When he reached the camp, he realised that his toes had gotten gangrenous and his leg was severely frostbitten. He did not have any anaesthesia with him, but nonetheless, proceeded to amputate the affected toes himself and attached a peg where his leg used to be.
While Freuchen spent most of his time in Greenland in the 1910s, he came back to Denmark from time to time. In the 1920s, he developed an interest in politics and became associated with the social democrats.
Continue Reading Below
Around this time, his career as a journalist also took off. He wrote articles for the political newspaper ‘Politiken.’ In 1926, he became the editor-in-chief of ‘Ude og Hjemme,’ a magazine founded and owned by the family of his second wife, Magda Vang Lauridsen.
When the World War II broke out, Freuchen actively rebelled against Nazi Germany. He was part of the Danish resistance movement, fighting the Nazi occupation in his native country, and even his missing limb did not deter him. He did not tolerate any anti-Semite views and openly proclaimed himself to be Jewish.
Several members of the Nazi leadership, including Hitler, regarded Freuchen as a threat and wanted him dead. They eventually caught him and sentenced him to death, but Freuchen somehow managed to escape his Nazi captors and went to Sweden.
In 1956, he made an appearance on the American TV quiz-show ‘The $64,000 Question’ and went on to win it.
Peter Freuchen was a prolific fiction and non-fiction writer. Over the course of life, he authored over 30 books, many of which were edited by Cohn. Freuchen also joined the film industry, serving in various projects as a consultant and scriptwriter. Understandably, his contributions were mostly to Arctic-related projects.
One of the most renowned films that he served on was MGM's Oscar-winning ‘Eskimo/Mala The Magnificent’ (1933). It was based on two of his books, ‘Der Eskimo’ and ‘Die Flucht ins weisse Land’. Freuchen also appeared in the film, playing the role of Ship Captain.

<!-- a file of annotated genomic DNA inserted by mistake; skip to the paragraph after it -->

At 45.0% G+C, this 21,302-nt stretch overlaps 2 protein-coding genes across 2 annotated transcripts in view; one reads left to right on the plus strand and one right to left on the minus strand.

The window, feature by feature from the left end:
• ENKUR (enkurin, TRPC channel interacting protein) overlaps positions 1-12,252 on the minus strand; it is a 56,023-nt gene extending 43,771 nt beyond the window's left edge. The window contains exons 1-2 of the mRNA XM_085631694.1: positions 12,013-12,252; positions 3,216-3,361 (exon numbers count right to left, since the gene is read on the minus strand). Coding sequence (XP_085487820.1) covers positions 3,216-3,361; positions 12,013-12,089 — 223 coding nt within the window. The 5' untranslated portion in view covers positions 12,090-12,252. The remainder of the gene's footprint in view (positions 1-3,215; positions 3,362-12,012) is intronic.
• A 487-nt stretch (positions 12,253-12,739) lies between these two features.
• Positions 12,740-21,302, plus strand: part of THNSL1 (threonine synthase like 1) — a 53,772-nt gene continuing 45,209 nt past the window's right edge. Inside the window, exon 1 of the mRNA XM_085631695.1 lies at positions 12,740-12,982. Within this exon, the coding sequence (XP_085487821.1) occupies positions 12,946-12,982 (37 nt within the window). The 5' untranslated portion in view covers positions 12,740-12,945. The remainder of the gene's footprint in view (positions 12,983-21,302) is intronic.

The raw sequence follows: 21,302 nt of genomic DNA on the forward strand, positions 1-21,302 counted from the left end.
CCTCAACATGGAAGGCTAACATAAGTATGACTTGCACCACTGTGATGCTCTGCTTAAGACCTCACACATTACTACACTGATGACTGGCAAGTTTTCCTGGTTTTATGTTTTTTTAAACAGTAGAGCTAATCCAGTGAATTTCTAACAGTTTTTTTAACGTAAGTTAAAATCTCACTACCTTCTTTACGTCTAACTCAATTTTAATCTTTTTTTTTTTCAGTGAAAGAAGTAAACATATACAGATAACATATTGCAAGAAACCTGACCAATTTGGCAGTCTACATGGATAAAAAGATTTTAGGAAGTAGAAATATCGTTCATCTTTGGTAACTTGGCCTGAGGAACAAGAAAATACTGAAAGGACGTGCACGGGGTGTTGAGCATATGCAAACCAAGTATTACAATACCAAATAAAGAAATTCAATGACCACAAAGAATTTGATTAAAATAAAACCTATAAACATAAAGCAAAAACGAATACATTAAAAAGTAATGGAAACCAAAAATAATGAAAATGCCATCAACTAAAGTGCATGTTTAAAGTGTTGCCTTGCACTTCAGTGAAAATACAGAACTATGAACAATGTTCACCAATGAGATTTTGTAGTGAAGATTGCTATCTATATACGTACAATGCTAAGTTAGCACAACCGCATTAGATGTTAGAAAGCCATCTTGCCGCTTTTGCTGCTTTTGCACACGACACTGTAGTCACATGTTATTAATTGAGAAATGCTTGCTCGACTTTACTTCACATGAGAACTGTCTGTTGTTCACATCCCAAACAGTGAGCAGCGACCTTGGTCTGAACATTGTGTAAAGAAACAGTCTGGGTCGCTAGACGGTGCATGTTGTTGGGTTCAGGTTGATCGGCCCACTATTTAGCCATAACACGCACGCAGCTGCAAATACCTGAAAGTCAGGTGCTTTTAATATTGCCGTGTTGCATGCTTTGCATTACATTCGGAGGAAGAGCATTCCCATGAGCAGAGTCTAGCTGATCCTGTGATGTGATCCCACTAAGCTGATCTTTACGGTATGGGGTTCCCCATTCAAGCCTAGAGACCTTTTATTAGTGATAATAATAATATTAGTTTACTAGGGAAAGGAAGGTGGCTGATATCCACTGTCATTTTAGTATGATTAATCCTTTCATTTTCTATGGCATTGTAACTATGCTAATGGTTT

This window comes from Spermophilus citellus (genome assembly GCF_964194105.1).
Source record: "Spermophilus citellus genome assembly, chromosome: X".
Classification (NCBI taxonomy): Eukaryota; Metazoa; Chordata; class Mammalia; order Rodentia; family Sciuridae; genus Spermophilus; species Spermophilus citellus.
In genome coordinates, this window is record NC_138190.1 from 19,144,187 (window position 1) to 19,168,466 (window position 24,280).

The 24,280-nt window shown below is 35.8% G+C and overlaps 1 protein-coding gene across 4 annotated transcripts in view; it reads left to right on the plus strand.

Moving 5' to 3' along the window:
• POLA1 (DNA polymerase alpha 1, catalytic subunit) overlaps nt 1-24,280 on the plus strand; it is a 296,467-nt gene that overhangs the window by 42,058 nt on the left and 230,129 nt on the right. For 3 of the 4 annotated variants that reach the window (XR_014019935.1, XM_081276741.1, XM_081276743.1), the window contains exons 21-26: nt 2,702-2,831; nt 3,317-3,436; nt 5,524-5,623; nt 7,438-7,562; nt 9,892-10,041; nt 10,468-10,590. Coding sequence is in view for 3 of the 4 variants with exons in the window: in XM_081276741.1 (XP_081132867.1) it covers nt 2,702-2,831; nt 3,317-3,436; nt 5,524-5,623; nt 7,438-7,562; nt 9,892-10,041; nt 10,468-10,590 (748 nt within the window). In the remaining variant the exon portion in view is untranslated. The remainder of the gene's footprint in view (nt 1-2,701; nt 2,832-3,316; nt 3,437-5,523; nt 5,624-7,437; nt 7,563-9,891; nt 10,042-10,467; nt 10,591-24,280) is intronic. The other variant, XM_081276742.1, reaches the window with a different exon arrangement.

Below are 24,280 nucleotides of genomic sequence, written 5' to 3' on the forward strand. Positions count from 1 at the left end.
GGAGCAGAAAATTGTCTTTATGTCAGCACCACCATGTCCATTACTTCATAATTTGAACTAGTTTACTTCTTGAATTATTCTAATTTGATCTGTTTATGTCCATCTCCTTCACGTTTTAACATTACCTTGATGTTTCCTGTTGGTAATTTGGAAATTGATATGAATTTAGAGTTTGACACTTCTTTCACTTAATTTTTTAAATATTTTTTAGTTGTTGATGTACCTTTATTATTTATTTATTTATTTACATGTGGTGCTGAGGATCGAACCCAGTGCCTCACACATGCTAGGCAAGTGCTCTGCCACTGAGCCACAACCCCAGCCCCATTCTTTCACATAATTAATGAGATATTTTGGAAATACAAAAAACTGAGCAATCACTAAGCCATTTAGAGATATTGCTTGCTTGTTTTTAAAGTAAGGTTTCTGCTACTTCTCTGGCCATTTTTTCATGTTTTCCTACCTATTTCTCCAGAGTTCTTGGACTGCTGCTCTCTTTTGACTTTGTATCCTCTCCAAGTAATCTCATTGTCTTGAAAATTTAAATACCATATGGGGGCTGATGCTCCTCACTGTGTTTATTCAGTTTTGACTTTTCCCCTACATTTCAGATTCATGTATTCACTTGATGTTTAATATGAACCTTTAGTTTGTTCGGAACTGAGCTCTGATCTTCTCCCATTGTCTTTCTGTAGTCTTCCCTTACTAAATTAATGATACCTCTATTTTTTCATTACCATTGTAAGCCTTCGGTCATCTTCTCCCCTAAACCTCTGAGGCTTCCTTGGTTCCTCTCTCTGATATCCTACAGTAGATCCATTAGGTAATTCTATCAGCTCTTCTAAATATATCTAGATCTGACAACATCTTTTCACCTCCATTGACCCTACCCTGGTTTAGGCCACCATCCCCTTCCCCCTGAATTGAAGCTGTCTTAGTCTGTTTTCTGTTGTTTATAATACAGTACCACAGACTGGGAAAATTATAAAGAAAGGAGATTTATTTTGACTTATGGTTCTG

As an author, Freuchen won the Sophus Michaëlis' Legat in 1938, Herman Bangs Mindelegat in 1954, and Kaptajn H.C. Lundgreens Legat in 1955.
Freuchen was a member of the Royal Danish Geographical Society, who awarded him the Hans Egede Medal in 1921.
He was selected as a fellow at the American Geographical Society.
Continue Reading Below
Family & Personal Life
Over the course of his life, Peter Freuchen married three times. His first wife was an Inuit woman named Navarana Mequpaluk, whom he married in 1911. They had two children together: one son, Mequsaq Avataq Igimaqssusuktoranguapaluk (1916-1962) and one daughter, Pipaluk Jette Tukuminguaq Kasaluk Palika Hager (1918–1999). In 1921, Navarana died of Spanish flu.
After Navarana’s death, he expressed his desire to bury her in the old church graveyard in Upernavik but the church did not grant him permission as she was never baptized. Freuchen eventually buried her himself.
In the subsequent years, he became an outspoken critic of the Christian Church’s attempt to convert the Inuit people without comprehending their culture.
His second wife, Magdalene Vang Lauridsen, was the daughter of Johannes Peter Lauridsen, who was a prominent Danish businessman and director of Danmarks Nationalbank. The wedding took place in 1924. Freuchen and Lauridsen divorced in 1944, after being married to each other for about two decades.
He married his third wife, Danish-Jewish fashion illustrator, Dagmar Cohn, in 1945. The couple later relocated to New York, where Cohn had landed a job at ‘Vogue.’
The last years of his life were predominantly spent in US. While he and Cohn lived primarily in New York City, they also owned a house in Noank, Connecticut.
Death & Legacy
On September 2, 1957, Freuchen passed away in Anchorage, Alaska, US because of a heart attack. He was 71 years old at the time. He reportedly wrote the preface of his last work, ‘Book of the Seven Seas’, three days prior to his death. In accordance with his wishes, he was cremated, and his ashes were dispersed on the table-shaped Mount Dundas outside of Thule.
In 1938, he established The Adventurer's Club (Danish: Eventyrernes Klub), which is still operational. After his death, they planted an oak tree in memory of him and set up an Eskimo cairn not far from the place from where he departed from Denmark for Greenland in 1906. Located in the east of Langeliniebroen in central Copenhagen, the cairn was founded near The Little Mermaid statue.
Besides the Arctic, Freuchen has travelled to various other places, including South Africa (in 1935) and Siberia.